JAKARTA: In daily games and quizzes with his children, Hardimansyah slips in these questions: Where’s your rucksack? What can you do with a candle? Where do you run to if I’m not with you when a tsunami is closing in?
Hardimansyah’s family lives on the small Mentawai islands off Indonesia’s Sumatra, which experts predict will see an earthquake sometime in the next decade followed by a tsunami just seven minutes later, even faster than the one that hit Japan in March.
“I didn’t know what a tsunami looked like until I saw it on TV. All of a sudden I felt like I was there, I almost couldn’t bear to witness it,” said Hardimansyah, in a shaky voice.
He works on the beach in the fishing industry but was away from the coast last year when a giant wave killed hundreds in the Mentawai islands.
In 2004 a tsunami as high as 30 metres swept away 160,000 lives in the Sumatran province of Aceh alone, plus more than 60,000 from Thailand to Africa.
Sumatran residents found footage of Japan’s tsunami horrendous, but also inspiring because of the composure of the Japanese people. This has led Indonesia to reassess its own preparedness.
“Japan is very prepared, and looking at Japan, I know we have a lot of homework to do,” said Wisnu Wijaya, a director at the National Disaster Mitigation Agency.
Indonesia’s government started to prepare for tsunami after 2004, but by contrast Japan started building awareness and relevant technology in the 1960s and yet still struggled to cope with the devastating impact of the wave that struck last month.
The areas at risk in the Indonesian archipelago are mostly not industrialised, in contrast to Japan.
The United Nations has told governments in Asia’s most catastrophe-prone areas that they should set aside 10% of their development funds to limit the risk of disaster, but Indonesia struggles to fund basic infrastructure normally.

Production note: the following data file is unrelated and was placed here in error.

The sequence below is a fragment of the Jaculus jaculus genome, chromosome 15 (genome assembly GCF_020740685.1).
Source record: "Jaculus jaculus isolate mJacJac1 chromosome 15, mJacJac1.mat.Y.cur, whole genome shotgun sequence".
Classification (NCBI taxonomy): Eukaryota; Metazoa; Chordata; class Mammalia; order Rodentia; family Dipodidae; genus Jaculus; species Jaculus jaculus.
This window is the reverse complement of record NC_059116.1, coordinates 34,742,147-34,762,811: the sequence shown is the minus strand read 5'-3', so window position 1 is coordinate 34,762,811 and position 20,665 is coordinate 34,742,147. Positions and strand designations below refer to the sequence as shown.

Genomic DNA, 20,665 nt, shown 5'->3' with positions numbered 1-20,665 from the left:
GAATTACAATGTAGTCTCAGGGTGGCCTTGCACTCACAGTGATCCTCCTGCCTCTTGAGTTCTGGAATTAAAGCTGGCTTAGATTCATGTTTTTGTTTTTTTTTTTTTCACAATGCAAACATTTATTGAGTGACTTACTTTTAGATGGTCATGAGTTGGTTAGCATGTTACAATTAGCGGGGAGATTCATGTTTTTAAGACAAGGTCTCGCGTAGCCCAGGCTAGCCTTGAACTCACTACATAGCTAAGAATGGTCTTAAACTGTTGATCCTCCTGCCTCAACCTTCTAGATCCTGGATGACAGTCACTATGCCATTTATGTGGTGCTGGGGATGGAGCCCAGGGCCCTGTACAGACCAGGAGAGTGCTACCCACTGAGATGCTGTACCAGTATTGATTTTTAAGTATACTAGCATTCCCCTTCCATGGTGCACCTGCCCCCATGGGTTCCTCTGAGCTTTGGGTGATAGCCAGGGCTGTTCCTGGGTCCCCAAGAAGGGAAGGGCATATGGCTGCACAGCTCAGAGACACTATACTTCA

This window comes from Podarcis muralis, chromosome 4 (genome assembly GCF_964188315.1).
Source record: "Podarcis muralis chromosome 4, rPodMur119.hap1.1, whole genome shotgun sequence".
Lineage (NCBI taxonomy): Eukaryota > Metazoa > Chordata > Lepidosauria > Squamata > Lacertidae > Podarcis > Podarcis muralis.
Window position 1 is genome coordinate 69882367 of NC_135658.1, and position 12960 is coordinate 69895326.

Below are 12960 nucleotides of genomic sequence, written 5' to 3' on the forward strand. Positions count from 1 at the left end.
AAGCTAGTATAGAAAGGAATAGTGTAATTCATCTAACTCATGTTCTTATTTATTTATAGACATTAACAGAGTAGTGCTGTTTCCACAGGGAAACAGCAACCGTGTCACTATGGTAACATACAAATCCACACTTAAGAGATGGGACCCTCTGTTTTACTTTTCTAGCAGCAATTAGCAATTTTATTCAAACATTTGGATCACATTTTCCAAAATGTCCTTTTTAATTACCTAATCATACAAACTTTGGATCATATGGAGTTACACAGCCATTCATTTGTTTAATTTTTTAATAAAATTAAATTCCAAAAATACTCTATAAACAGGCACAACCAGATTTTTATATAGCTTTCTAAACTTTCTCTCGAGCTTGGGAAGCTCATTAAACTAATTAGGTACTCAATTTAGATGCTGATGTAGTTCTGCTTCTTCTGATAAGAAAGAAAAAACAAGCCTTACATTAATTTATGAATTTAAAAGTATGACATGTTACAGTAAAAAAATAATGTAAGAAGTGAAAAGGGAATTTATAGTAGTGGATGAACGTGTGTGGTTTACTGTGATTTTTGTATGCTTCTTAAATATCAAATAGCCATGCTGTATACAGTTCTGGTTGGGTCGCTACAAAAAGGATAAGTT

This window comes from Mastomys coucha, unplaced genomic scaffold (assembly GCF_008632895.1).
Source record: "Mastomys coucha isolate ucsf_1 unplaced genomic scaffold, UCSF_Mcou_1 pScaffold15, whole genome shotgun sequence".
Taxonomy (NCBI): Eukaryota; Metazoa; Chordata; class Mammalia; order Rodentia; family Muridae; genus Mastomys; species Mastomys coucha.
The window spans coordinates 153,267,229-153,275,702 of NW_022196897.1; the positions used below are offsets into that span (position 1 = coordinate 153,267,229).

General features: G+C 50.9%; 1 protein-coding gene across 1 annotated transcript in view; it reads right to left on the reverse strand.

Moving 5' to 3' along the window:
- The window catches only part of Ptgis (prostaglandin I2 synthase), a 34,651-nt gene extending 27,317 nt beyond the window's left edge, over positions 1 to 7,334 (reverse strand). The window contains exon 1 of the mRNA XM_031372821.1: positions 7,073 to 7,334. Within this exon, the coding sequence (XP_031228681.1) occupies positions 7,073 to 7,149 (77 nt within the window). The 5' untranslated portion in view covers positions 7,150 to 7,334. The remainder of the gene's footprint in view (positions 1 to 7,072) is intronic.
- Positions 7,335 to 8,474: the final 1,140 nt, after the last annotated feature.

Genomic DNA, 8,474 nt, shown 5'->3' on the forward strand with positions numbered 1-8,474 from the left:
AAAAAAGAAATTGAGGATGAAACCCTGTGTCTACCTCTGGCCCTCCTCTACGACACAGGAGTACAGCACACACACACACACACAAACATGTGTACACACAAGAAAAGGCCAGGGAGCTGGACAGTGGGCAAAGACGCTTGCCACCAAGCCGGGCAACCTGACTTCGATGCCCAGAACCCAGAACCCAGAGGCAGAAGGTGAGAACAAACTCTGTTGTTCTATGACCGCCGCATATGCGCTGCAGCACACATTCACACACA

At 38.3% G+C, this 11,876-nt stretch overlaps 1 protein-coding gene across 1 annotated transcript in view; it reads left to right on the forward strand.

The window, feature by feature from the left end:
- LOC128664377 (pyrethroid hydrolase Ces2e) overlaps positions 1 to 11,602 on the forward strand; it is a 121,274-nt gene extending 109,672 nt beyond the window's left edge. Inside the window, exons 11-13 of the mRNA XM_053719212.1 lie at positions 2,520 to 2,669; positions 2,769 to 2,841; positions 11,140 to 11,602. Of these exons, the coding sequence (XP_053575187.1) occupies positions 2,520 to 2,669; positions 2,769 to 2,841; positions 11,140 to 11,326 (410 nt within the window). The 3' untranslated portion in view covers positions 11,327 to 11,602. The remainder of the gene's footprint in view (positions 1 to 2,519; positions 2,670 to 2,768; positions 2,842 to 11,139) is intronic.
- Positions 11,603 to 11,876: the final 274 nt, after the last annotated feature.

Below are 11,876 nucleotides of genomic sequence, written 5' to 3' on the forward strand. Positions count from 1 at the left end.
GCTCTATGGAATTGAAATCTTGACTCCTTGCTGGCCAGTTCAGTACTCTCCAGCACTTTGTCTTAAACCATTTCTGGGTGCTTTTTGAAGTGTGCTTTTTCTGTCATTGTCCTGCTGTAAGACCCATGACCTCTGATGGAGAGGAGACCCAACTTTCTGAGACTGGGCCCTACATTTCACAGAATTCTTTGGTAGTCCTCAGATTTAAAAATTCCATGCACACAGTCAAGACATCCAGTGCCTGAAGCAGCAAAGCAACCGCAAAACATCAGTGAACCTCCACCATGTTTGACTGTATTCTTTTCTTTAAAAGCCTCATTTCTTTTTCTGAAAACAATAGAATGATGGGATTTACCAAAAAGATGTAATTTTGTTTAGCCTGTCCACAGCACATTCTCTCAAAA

The government is spending 13 trillion Indonesian rupiah (US$1.49 billion) on disaster mitigation this year, or just 1% of its 2011 budget. This was also only about 5% of what Japan spent in 2007, the disaster agency said.
Aceh has been rebuilt after funds poured in for reconstruction from around the world, and the national economy and stock market grew strongly in early 2005.
“The Japan tsunami has become a sobering reminder for me that my biggest fear right now is if we are still not ready when tsunami comes again,” said Aceh resident Rony Muchtar. “Our
knowledge is very low on the risks and I’m not confident we have learned enough lessons from the 2004 tsunami.”
Japan’s March 11 tsunami reached eastern Indonesia as a fast-moving one metre wave, but despite hours of warning, a man in Papua was killed, apparently drowned. Days later a false alarm in Aceh led people to flee to the hills and two people died in the panic.
In terms of monitoring earthquakes and detecting the possibility of a tsunami, Indonesia has lifted the number of its seismographs to about 150, versus 50 before the 2004 tsunami, but compared to Japan’s 1,000.
In recent years, an early warning system has been wired to sirens in public places and mosques, a few tsunami-proof escape buildings have been built, and the government has designed maps
showing the areas most at risk in Sumatra.
However, other islands such as Java and Bali also run along a faultline between plates in the earth’s crust in the Pacific “Rim of Fire”, and so are also tsunami-prone but lag behind in terms of preparedness.
These areas, including the traffic-logged capital Jakarta with 10 million people, do not yet have equivalent detailed disaster maps to understand the threats nor evacuation schemes, said a spokesman for the national disaster agency.
The country also lacks the national disaster mitigation laws of Japan, and cannot match the mental preparedness of the Japanese, where the topic is part of the school curriculum and has become ingrained in the population.
Danny Hilman Natawidjaja, of the Indonesia Science Institutes, who has studied the crust under Mentawai since the 1990s, said a clash in the plates in the next 10 years could cause a quake measuring 8.9 on the Richter scale, followed by an eight-metre high tsunami.
The country’s early warning system, using German technology, can decide tsunami potential from a quake in four minutes. So for Hardimansyah on the Mentawai islands, that means he has
about three minutes to escape to the hills.
The television footage from Japan is the reason he continues to remind his three children what they should do.
“If daddy is not home when the tsunami hits, get out of the house and follow the crowd. Daddy will be waiting for you on higher ground,” the 41-year-old tells them. He has prepared bags for each of his children containing a blanket, a jacket, instant noodles, matches and a candle.
“We can’t defy nature,” he said. “What we can do is to prepare as much as we can.”